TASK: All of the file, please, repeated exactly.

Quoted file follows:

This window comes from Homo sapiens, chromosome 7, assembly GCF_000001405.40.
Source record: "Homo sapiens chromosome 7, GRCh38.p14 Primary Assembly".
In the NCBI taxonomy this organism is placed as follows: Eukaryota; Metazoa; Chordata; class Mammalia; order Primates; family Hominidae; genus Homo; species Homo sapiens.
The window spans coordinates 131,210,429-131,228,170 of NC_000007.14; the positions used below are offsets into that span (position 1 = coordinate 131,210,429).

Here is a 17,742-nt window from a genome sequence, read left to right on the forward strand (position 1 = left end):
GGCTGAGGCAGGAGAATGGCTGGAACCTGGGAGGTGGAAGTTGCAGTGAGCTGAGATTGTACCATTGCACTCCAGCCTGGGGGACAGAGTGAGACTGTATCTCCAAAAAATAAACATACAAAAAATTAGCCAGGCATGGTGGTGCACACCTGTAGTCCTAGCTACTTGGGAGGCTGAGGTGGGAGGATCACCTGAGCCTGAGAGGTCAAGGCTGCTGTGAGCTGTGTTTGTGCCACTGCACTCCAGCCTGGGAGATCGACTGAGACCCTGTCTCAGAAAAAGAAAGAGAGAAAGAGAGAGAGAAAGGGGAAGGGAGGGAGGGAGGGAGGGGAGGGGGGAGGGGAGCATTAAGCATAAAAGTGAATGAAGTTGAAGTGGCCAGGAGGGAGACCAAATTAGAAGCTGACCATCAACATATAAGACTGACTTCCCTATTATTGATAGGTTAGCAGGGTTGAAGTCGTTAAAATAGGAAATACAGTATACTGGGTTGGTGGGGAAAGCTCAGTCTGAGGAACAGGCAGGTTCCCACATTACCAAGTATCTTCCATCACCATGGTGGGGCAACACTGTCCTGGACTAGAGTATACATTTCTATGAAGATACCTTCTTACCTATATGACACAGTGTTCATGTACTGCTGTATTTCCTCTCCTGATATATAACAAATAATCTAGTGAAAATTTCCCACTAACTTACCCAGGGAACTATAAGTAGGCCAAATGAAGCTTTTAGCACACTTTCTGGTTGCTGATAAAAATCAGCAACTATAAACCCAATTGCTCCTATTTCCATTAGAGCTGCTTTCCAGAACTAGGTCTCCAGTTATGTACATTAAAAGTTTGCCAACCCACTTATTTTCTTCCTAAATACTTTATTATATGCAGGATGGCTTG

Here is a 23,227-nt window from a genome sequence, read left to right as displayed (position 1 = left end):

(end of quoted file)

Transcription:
This window comes from Homo sapiens, chromosome 7, assembly GCF_000001405.40.
Source record: "Homo sapiens chromosome 7, GRCh38.p14 Primary Assembly".
In the NCBI taxonomy this organism is placed as follows: Eukaryota; Metazoa; Chordata; class Mammalia; order Primates; family Hominidae; genus Homo; species Homo sapiens.
The window spans coordinates 131,210,429-131,228,170 of NC_000007.14; the positions used below are offsets into that span (position 1 = coordinate 131,210,429).

Here is a 17,742-nt window from a genome sequence, read left to right on the forward strand (position 1 = left end):
GGCTGAGGCAGGAGAATGGCTGGAACCTGGGAGGTGGAAGTTGCAGTGAGCTGAGATTGTACCATTGCACTCCAGCCTGGGGGACAGAGTGAGACTGTATCTCCAAAAAATAAACATACAAAAAATTAGCCAGGCATGGTGGTGCACACCTGTAGTCCTAGCTACTTGGGAGGCTGAGGTGGGAGGATCACCTGAGCCTGAGAGGTCAAGGCTGCTGTGAGCTGTGTTTGTGCCACTGCACTCCAGCCTGGGAGATCGACTGAGACCCTGTCTCAGAAAAAGAAAGAGAGAAAGAGAGAGAGAAAGGGGAAGGGAGGGAGGGAGGGAGGGGAGGGGGGAGGGGAGCATTAAGCATAAAAGTGAATGAAGTTGAAGTGGCCAGGAGGGAGACCAAATTAGAAGCTGACCATCAACATATAAGACTGACTTCCCTATTATTGATAGGTTAGCAGGGTTGAAGTCGTTAAAATAGGAAATACAGTATACTGGGTTGGTGGGGAAAGCTCAGTCTGAGGAACAGGCAGGTTCCCACATTACCAAGTATCTTCCATCACCATGGTGGGGCAACACTGTCCTGGACTAGAGTATACATTTCTATGAAGATACCTTCTTACCTATATGACACAGTGTTCATGTACTGCTGTATTTCCTCTCCTGATATATAACAAATAATCTAGTGAAAATTTCCCACTAACTTACCCAGGGAACTATAAGTAGGCCAAATGAAGCTTTTAGCACACTTTCTGGTTGCTGATAAAAATCAGCAACTATAAACCCAATTGCTCCTATTTCCATTAGAGCTGCTTTCCAGAACTAGGTCTCCAGTTATGTACATTAAAAGTTTGCCAACCCACTTATTTTCTTCCTAAATACTTTATTATATGCAGGATGGCTTG

Here is a 23,227-nt window from a genome sequence, read left to right as displayed (position 1 = left end):